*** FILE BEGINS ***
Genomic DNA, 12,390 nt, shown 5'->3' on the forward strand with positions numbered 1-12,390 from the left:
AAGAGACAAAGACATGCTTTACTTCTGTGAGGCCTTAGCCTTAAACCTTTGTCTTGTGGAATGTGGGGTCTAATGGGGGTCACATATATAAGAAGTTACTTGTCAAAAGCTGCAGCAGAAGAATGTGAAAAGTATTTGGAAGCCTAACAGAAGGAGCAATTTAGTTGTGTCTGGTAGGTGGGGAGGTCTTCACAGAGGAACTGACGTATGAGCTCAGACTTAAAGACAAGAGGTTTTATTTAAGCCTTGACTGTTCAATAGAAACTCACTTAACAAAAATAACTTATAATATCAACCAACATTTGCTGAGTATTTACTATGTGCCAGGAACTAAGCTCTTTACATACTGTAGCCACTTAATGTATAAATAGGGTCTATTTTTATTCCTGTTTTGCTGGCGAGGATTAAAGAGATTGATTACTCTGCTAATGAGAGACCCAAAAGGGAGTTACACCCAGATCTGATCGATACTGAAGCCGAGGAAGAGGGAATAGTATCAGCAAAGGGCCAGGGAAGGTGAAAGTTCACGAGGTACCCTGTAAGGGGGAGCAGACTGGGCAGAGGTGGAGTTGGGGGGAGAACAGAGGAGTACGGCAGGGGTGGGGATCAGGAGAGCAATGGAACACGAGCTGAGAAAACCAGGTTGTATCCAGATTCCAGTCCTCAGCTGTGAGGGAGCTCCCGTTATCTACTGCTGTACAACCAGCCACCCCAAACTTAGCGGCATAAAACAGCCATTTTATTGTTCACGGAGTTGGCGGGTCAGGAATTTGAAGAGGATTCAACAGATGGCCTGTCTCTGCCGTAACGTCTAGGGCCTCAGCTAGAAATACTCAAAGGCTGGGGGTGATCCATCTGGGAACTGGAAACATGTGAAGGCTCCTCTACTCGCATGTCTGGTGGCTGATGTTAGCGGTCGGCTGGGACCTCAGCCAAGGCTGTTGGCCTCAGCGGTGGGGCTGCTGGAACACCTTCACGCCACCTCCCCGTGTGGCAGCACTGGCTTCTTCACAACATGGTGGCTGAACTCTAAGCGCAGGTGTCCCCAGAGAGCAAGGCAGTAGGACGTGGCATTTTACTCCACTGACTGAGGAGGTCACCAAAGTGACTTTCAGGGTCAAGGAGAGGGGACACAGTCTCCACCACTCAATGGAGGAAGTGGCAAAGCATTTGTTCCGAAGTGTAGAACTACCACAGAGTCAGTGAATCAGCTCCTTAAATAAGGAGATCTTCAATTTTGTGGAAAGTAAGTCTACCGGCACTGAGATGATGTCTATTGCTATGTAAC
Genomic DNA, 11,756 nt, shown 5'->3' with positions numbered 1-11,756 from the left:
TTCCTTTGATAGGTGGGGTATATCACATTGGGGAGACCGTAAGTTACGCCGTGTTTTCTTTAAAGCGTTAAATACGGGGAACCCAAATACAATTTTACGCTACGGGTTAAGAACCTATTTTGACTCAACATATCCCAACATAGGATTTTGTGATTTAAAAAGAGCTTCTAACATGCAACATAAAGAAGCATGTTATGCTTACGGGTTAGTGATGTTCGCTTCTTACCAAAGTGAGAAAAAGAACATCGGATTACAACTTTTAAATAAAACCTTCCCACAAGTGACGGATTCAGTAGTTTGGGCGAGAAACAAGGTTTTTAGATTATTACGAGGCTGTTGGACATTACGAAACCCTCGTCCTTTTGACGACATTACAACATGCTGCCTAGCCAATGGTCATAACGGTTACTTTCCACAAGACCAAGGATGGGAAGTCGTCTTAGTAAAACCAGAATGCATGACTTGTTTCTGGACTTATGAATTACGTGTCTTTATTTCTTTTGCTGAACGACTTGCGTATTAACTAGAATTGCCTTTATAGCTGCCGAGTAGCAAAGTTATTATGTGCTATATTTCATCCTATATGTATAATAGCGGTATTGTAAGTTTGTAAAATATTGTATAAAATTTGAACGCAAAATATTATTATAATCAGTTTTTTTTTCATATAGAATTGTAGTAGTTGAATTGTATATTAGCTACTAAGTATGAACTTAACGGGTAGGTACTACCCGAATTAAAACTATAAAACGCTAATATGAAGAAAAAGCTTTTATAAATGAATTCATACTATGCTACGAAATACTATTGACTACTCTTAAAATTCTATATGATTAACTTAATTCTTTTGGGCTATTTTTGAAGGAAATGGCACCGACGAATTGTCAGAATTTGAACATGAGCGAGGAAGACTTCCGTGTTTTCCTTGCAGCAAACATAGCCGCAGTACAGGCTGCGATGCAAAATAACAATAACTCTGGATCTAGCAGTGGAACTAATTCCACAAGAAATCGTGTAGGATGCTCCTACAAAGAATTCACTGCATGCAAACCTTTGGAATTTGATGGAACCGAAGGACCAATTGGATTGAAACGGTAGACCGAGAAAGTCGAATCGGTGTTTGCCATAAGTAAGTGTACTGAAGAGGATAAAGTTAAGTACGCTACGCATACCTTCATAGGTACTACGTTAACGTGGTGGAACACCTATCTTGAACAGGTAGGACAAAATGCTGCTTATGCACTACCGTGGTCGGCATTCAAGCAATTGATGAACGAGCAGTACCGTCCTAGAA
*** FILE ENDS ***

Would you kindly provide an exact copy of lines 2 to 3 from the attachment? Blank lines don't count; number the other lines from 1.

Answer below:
AAGAGACAAAGACATGCTTTACTTCTGTGAGGCCTTAGCCTTAAACCTTTGTCTTGTGGAATGTGGGGTCTAATGGGGGTCACATATATAAGAAGTTACTTGTCAAAAGCTGCAGCAGAAGAATGTGAAAAGTATTTGGAAGCCTAACAGAAGGAGCAATTTAGTTGTGTCTGGTAGGTGGGGAGGTCTTCACAGAGGAACTGACGTATGAGCTCAGACTTAAAGACAAGAGGTTTTATTTAAGCCTTGACTGTTCAATAGAAACTCACTTAACAAAAATAACTTATAATATCAACCAACATTTGCTGAGTATTTACTATGTGCCAGGAACTAAGCTCTTTACATACTGTAGCCACTTAATGTATAAATAGGGTCTATTTTTATTCCTGTTTTGCTGGCGAGGATTAAAGAGATTGATTACTCTGCTAATGAGAGACCCAAAAGGGAGTTACACCCAGATCTGATCGATACTGAAGCCGAGGAAGAGGGAATAGTATCAGCAAAGGGCCAGGGAAGGTGAAAGTTCACGAGGTACCCTGTAAGGGGGAGCAGACTGGGCAGAGGTGGAGTTGGGGGGAGAACAGAGGAGTACGGCAGGGGTGGGGATCAGGAGAGCAATGGAACACGAGCTGAGAAAACCAGGTTGTATCCAGATTCCAGTCCTCAGCTGTGAGGGAGCTCCCGTTATCTACTGCTGTACAACCAGCCACCCCAAACTTAGCGGCATAAAACAGCCATTTTATTGTTCACGGAGTTGGCGGGTCAGGAATTTGAAGAGGATTCAACAGATGGCCTGTCTCTGCCGTAACGTCTAGGGCCTCAGCTAGAAATACTCAAAGGCTGGGGGTGATCCATCTGGGAACTGGAAACATGTGAAGGCTCCTCTACTCGCATGTCTGGTGGCTGATGTTAGCGGTCGGCTGGGACCTCAGCCAAGGCTGTTGGCCTCAGCGGTGGGGCTGCTGGAACACCTTCACGCCACCTCCCCGTGTGGCAGCACTGGCTTCTTCACAACATGGTGGCTGAACTCTAAGCGCAGGTGTCCCCAGAGAGCAAGGCAGTAGGACGTGGCATTTTACTCCACTGACTGAGGAGGTCACCAAAGTGACTTTCAGGGTCAAGGAGAGGGGACACAGTCTCCACCACTCAATGGAGGAAGTGGCAAAGCATTTGTTCCGAAGTGTAGAACTACCACAGAGTCAGTGAATCAGCTCCTTAAATAAGGAGATCTTCAATTTTGTGGAAAGTAAGTCTACCGGCACTGAGATGATGTCTATTGCTATGTAAC
Genomic DNA, 11,756 nt, shown 5'->3' with positions numbered 1-11,756 from the left: